In the case of the recent Boston area "sink hole" I believe it was caused by a significant water main break; the resulting relatively high pressure water release into the underground soil erodes the soil and floods the surrounding area and can cause changes in ground profile. However, true sink holes are a natural part of what is referred to as Karst topography. A significant part of Florida and the Yucatan Peninsula of Mexico is indeed Karst topography of relatively porous limestone under the mostly sandy soil above this unstable sub-strata. Indeed a significant probable condition for sinkholes (sandy soil over porous limestone). Something to keep in mind when purchasing property in the Sunshine State. As places in Florida become more urbanized the probability of sink holes opening up increases directly.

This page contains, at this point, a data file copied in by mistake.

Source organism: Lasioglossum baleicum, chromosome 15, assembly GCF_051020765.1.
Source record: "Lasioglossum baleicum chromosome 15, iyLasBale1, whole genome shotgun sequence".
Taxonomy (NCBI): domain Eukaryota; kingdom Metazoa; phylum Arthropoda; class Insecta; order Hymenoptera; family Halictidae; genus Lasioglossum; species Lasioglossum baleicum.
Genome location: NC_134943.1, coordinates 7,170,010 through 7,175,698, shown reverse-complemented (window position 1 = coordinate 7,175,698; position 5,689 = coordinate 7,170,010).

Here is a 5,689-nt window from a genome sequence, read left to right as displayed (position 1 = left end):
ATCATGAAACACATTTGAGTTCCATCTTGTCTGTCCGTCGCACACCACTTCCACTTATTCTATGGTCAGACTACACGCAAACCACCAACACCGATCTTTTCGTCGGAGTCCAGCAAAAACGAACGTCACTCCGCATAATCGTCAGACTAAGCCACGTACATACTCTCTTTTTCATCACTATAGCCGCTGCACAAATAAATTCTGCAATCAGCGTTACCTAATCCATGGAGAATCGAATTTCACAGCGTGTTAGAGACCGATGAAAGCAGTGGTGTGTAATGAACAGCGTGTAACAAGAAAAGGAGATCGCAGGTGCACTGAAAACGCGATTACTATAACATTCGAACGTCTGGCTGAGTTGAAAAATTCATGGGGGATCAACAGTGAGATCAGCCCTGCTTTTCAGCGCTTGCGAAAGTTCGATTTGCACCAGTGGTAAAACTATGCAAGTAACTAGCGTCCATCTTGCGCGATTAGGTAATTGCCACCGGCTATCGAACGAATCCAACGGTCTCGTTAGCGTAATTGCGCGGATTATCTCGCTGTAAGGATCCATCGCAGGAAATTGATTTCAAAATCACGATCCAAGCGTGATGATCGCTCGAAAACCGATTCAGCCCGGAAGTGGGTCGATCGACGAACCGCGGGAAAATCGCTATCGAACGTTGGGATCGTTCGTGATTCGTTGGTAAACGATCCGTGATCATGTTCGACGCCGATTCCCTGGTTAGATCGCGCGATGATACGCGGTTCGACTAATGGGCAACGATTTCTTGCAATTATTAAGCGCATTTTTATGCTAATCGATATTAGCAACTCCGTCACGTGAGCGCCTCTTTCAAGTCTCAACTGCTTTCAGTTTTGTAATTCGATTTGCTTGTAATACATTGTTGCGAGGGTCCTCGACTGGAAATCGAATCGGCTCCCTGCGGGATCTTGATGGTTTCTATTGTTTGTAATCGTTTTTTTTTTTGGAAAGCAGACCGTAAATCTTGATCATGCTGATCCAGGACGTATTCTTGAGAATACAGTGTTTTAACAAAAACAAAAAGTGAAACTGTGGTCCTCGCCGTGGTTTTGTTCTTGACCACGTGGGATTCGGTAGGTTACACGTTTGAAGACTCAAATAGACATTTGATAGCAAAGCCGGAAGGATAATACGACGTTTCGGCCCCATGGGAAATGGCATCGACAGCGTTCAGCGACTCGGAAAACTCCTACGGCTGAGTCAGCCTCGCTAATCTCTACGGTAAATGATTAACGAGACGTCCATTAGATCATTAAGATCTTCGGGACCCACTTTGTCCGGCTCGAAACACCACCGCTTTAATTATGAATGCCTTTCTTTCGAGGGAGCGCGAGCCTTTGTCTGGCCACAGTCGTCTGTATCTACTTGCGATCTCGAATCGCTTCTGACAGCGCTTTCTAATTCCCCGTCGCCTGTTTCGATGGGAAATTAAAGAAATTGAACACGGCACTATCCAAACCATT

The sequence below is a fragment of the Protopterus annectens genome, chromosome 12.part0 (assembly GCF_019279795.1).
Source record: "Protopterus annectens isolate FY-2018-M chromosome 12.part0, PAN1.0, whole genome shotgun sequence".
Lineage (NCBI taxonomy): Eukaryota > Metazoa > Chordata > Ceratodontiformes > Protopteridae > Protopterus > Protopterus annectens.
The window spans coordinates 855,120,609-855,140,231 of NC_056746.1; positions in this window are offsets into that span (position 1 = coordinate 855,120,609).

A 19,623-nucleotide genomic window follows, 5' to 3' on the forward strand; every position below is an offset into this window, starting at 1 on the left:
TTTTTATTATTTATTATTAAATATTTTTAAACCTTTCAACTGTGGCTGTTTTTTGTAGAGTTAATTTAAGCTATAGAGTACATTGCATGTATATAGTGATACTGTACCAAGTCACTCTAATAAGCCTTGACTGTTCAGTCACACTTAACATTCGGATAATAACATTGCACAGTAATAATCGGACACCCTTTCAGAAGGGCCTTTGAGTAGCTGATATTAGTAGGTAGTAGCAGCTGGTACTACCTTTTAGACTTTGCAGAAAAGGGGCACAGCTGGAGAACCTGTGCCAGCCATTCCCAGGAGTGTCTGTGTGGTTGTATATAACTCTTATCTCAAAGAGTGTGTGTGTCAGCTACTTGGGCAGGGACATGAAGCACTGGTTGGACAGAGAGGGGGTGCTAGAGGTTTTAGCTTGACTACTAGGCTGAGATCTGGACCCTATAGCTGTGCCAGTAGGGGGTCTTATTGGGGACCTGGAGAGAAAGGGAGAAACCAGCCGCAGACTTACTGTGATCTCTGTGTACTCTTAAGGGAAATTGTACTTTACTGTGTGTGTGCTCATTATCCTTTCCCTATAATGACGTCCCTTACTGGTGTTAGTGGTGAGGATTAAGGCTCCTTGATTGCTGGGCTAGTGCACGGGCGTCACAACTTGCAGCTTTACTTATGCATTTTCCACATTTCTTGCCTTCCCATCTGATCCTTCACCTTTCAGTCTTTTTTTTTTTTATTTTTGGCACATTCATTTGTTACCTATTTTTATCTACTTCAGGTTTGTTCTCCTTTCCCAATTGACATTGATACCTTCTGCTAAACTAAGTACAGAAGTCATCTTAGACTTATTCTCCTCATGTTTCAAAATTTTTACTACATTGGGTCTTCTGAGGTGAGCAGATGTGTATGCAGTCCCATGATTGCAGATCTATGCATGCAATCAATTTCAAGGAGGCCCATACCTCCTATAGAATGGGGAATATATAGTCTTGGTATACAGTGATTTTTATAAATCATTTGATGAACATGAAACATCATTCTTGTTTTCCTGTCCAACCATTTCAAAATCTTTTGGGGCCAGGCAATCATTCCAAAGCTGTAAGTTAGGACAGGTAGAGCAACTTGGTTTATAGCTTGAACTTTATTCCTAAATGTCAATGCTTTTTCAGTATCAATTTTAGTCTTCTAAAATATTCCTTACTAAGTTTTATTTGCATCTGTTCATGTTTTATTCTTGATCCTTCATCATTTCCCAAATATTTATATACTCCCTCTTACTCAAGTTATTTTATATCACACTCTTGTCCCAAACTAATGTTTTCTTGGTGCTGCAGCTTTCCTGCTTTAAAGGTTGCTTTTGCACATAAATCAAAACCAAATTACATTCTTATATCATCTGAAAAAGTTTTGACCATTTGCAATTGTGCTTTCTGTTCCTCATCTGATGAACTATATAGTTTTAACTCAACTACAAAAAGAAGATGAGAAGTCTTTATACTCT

They can be caused by ruptured pipelines, natural faults in the area. Extremely dry seasons followed by unusually wet seasons, poor construction of the highway, where the proper seismic work was not done and a variety of other things, including people (and this does happen) digging under streets and installing drainage pipes to empty the ditches on their side of the road to the other side. You can put drainage pipes under roads. It is done all the time, but you have to build up the dirt on top of the pipes to withstand the traffic.